The Carbon Allowance Tale - Part 3: A Financial Instrument
Carbon Markets: Finance
Having evolved from a policy tool to a financial asset, EUAs are becoming a mature and sophisticated market.
In the theory of EUAs Part 1 and 2 we explained that the EU ETS was created as a policytool to lower greenhouse gas emissions in Europe. The initial market design led to a supply surplus, which kept carbon prices low. More flexible supply regulation mechanisms were therefore introduced. They fueled higher prices and helped the market get back on track, more in line with the decarbonisation targets. In the continuation of this effort, regulators have been relying more and more on free-market mechanisms.
Carbon markets open to traders and investors
Until 2018, EUAs could only be traded by compliance actors. In other words, only companies that needed allowances to match their carbon footprint were allowed to participate in the market. As of 2018, emission allowances were reclassified as financial instruments under the updated Markets in Financial Instruments Directive (MiFID II). This ushered in a more sophisticated market, with banks, investment firms, and funds now able to take part in it.
In the following years, a multiplicity of carbon-related financial instruments started entering the trading scene. Large issuers created carbon market trackers: their clients - professional and institutional investors - were enabled to benefit from a financial exposure to the ETS markets. They did not have the option of actually holding EUAs, but simply benefited from price appreciation through derivative trading. The Barclays Carbon ETN (2019) or the KraneShares ETF (2021) are just some examples. Carbon markets were becoming a new investable asset class.
In this context, as EUAs became a financial instrument, they were subject to greater financial oversight. For example, the Market Abuse Regulation (MAR) and the Criminal Sanctions for Market Abuse (CSMA) Directive started to apply to this new asset class: transactions started being tracked and monitored. In turn, it helped create trust from more market participants, ushering in a more attractive system.
More players with increased diversity
The total EUA trading volume went from around €180bn in 2018 to more than €750bn in 2022, supported by an increase in EUA Prices. The number of actors in the EUA financial markets also increased sharply - it has more than doubled within 2 years (from 350 to 800 participants approximately). There were more players in quantity, but the types of actors involved also grew. This wider range leads to a multiplicity of views, strategies, and trading behaviors, helping market stability and price discovery.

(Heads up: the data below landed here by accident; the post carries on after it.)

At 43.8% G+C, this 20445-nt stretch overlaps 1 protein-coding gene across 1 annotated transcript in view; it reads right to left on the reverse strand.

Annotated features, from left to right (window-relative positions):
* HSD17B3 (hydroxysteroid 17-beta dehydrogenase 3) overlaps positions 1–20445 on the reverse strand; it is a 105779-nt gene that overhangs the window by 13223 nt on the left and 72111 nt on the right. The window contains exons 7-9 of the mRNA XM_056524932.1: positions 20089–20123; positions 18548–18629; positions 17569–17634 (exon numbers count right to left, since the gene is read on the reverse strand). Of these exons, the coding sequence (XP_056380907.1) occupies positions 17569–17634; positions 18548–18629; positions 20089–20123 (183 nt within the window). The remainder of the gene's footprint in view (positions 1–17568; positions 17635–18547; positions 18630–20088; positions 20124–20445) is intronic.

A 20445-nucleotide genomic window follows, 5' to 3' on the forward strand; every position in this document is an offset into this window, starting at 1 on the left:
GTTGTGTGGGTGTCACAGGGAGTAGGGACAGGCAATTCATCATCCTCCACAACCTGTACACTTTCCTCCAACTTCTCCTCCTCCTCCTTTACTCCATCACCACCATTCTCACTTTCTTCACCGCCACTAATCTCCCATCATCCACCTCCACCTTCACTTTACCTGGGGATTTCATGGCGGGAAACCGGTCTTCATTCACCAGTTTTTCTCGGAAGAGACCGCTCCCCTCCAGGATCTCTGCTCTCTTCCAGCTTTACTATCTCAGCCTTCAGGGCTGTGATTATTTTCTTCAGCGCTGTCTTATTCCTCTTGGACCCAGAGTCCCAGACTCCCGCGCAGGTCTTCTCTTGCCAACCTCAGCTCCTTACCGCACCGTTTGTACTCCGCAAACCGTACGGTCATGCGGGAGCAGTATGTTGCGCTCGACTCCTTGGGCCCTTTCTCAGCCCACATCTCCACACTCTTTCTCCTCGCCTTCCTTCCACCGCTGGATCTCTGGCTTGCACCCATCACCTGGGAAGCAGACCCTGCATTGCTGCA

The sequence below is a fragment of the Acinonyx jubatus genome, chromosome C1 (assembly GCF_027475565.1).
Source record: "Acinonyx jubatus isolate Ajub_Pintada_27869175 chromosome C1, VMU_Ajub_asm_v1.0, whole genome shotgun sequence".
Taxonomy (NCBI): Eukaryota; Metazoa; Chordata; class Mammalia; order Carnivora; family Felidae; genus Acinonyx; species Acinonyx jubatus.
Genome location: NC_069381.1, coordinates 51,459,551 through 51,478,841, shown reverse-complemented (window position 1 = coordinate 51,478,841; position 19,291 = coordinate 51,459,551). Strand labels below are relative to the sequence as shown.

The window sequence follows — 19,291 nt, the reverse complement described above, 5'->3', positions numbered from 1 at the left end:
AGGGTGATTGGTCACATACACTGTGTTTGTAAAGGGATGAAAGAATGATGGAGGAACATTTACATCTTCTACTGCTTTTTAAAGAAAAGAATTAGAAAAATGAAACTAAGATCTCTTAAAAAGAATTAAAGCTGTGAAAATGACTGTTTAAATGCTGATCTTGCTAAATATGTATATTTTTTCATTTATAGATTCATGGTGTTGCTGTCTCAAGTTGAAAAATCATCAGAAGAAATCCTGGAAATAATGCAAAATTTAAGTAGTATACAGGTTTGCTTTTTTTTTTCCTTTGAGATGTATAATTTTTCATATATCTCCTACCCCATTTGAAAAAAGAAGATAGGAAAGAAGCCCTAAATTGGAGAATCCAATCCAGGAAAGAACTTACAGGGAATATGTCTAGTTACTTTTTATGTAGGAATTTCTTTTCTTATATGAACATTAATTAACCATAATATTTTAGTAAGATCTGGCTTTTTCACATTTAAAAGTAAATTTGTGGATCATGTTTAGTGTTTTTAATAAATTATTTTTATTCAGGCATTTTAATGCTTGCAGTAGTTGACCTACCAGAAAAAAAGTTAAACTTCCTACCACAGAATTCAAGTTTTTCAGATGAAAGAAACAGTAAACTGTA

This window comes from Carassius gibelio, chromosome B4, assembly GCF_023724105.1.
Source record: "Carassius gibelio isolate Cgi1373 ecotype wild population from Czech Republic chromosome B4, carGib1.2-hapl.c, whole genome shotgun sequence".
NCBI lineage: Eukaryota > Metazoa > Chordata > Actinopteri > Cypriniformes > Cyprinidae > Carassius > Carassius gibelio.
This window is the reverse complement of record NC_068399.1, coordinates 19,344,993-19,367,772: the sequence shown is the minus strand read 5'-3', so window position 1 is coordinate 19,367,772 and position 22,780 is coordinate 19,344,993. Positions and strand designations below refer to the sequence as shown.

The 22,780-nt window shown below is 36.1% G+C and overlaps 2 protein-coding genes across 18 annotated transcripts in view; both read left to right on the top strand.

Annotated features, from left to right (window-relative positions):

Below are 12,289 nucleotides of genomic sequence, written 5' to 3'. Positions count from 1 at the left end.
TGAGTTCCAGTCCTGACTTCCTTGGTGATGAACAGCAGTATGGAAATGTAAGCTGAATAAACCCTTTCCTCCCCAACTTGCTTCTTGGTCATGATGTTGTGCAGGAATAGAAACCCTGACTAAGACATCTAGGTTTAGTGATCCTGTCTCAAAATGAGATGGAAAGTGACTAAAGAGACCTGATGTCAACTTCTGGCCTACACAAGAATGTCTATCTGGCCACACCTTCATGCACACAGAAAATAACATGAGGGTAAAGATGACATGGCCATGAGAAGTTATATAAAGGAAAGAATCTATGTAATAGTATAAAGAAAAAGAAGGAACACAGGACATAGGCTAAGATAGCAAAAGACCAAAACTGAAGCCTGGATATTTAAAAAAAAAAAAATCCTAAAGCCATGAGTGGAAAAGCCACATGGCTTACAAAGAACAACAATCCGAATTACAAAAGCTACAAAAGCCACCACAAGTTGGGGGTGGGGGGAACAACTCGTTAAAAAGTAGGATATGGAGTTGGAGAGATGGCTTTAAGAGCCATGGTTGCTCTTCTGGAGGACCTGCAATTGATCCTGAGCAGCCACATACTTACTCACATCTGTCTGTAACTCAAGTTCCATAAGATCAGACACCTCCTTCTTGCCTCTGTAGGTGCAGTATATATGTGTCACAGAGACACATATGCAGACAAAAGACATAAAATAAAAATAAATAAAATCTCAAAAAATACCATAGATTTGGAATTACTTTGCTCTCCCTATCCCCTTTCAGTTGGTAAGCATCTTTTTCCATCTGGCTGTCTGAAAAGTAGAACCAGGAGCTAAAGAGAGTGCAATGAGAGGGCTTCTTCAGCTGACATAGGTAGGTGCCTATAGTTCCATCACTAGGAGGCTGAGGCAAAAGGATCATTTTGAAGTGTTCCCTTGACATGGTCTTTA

The heterogeneous activity also supports liquidity. There are more transactions and it is easier to enter or exit the market. Various participants may have varying time horizons - they are more likely to trade at different times of the year. So, there are less extreme price swings caused by sharp seasonal activity. The number of investment funds, for instance, increased from around 50 to 350 between early 2018 and 2021. In 2022, around 65% of the actors in the secondary market for EUAs and EUA derivatives are financial actors.
The result: a relatively stable market
Volatility is a key concept when assessing a financial asset - this helps us understand how much prices can go up or down within a time frame. Different people in the market want different levels of such price changes. Some want things to stay stable: if prices change a lot in a short time, some investors get careful. They worry about big drops in a hectic market, preferring to stay on the sidelines. But there are others, like speculators and traders, who actually like it when things are changing a lot. In a market where prices are jumping up and down quickly, it can be a good opportunity to buy low and sell high. That's why they like a bit of excitement in the market.
It makes sense to study the financial characteristics of European carbon markets between 2019 and 2022. This is when the new market regime was established, after the introduction of the supply stabilization mechanisms. In this time frame, the EUA volatility was 2.9%. As a comparison, the volatility for equities was 1.2%. Carbon allowances are complex assets, they combine legislative, energy and free-market dynamics. This explains why they are more volatile than the broader stock markets.
However, the volatility of carbon allowances has been relatively stable over the last years, and this is comforting. As we can see on this graph, it has remained within relatively small ranges overtime. There were a lot of macro disruptions in this time frame, but those have not made carbon prices react very violently. The EUA volatility has similar characteristics to that of a commodity. In terms of magnitude, between 2019 and 2022 Natural Gas, Crude Oil and Coal volatilities were respectively 5.1%, 4.3% and 2.7% - this puts EUAs (2.9%) in a reasonable position relative to those other commodities.
Over time, the European Carbon market has become more sophisticated and mature, capable to withstand macroeconomic shocks. Changes by policymakers turned EUAs into both investment and trading tools, responding to various market dynamics. From being strictly regulated, they now resemble commodity assets in broader financial markets.